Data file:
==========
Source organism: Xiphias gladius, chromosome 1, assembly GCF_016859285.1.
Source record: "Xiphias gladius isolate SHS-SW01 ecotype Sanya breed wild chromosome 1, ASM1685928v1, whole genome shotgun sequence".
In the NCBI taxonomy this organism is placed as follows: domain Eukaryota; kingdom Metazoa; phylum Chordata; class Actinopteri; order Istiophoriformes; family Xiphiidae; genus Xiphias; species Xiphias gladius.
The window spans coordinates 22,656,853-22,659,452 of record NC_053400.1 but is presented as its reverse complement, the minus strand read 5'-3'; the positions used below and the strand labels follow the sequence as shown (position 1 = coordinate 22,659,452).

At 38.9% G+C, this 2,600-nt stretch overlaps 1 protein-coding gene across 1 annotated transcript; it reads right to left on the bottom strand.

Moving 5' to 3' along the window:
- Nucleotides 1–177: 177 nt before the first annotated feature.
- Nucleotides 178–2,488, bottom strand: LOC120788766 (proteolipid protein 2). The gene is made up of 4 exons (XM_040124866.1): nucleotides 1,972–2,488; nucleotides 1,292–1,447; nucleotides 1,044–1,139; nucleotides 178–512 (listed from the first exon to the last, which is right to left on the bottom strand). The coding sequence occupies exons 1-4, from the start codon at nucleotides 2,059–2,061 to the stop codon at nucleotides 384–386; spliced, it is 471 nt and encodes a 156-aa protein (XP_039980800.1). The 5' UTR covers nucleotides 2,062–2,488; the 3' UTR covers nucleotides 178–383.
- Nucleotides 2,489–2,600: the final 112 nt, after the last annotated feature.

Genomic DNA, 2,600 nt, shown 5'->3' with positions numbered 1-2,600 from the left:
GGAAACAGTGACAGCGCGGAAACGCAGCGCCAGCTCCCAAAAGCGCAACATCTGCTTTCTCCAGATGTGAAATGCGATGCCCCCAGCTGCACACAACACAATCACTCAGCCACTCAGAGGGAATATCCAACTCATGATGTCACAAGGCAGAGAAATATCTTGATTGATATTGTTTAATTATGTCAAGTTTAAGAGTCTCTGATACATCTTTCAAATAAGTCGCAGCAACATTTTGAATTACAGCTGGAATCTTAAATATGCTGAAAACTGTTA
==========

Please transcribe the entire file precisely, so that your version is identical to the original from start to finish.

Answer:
Source organism: Xiphias gladius, chromosome 1, assembly GCF_016859285.1.
Source record: "Xiphias gladius isolate SHS-SW01 ecotype Sanya breed wild chromosome 1, ASM1685928v1, whole genome shotgun sequence".
In the NCBI taxonomy this organism is placed as follows: domain Eukaryota; kingdom Metazoa; phylum Chordata; class Actinopteri; order Istiophoriformes; family Xiphiidae; genus Xiphias; species Xiphias gladius.
The window spans coordinates 22,656,853-22,659,452 of record NC_053400.1 but is presented as its reverse complement, the minus strand read 5'-3'; the positions used below and the strand labels follow the sequence as shown (position 1 = coordinate 22,659,452).

At 38.9% G+C, this 2,600-nt stretch overlaps 1 protein-coding gene across 1 annotated transcript; it reads right to left on the bottom strand.

Moving 5' to 3' along the window:
- Nucleotides 1–177: 177 nt before the first annotated feature.
- Nucleotides 178–2,488, bottom strand: LOC120788766 (proteolipid protein 2). The gene is made up of 4 exons (XM_040124866.1): nucleotides 1,972–2,488; nucleotides 1,292–1,447; nucleotides 1,044–1,139; nucleotides 178–512 (listed from the first exon to the last, which is right to left on the bottom strand). The coding sequence occupies exons 1-4, from the start codon at nucleotides 2,059–2,061 to the stop codon at nucleotides 384–386; spliced, it is 471 nt and encodes a 156-aa protein (XP_039980800.1). The 5' UTR covers nucleotides 2,062–2,488; the 3' UTR covers nucleotides 178–383.
- Nucleotides 2,489–2,600: the final 112 nt, after the last annotated feature.

Genomic DNA, 2,600 nt, shown 5'->3' with positions numbered 1-2,600 from the left:
GGAAACAGTGACAGCGCGGAAACGCAGCGCCAGCTCCCAAAAGCGCAACATCTGCTTTCTCCAGATGTGAAATGCGATGCCCCCAGCTGCACACAACACAATCACTCAGCCACTCAGAGGGAATATCCAACTCATGATGTCACAAGGCAGAGAAATATCTTGATTGATATTGTTTAATTATGTCAAGTTTAAGAGTCTCTGATACATCTTTCAAATAAGTCGCAGCAACATTTTGAATTACAGCTGGAATCTTAAATATGCTGAAAACTGTTA